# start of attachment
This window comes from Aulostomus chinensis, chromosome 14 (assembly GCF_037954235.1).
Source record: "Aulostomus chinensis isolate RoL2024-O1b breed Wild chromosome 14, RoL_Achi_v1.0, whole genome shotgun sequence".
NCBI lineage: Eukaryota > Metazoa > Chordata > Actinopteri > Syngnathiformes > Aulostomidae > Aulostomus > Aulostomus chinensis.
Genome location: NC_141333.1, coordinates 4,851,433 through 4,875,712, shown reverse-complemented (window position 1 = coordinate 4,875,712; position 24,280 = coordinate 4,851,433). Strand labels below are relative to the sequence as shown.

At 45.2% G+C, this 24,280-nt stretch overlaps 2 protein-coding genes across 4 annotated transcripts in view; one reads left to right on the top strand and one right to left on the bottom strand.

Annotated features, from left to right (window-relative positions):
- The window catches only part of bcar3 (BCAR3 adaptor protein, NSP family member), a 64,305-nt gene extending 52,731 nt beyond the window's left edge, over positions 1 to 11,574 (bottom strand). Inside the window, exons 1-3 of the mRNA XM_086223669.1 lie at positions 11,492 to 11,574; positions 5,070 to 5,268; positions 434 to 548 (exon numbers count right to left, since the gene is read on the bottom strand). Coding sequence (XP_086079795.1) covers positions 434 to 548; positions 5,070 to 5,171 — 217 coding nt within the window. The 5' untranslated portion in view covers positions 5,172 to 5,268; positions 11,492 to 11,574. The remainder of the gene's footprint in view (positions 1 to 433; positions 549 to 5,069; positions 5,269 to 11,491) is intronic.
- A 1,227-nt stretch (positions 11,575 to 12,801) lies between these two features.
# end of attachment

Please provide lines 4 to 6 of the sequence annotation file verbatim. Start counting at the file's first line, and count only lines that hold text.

Genome location: NC_141333.1, coordinates 4,851,433 through 4,875,712, shown reverse-complemented (window position 1 = coordinate 4,875,712; position 24,280 = coordinate 4,851,433). Strand labels below are relative to the sequence as shown.

At 45.2% G+C, this 24,280-nt stretch overlaps 2 protein-coding genes across 4 annotated transcripts in view; one reads left to right on the top strand and one right to left on the bottom strand.

Annotated features, from left to right (window-relative positions):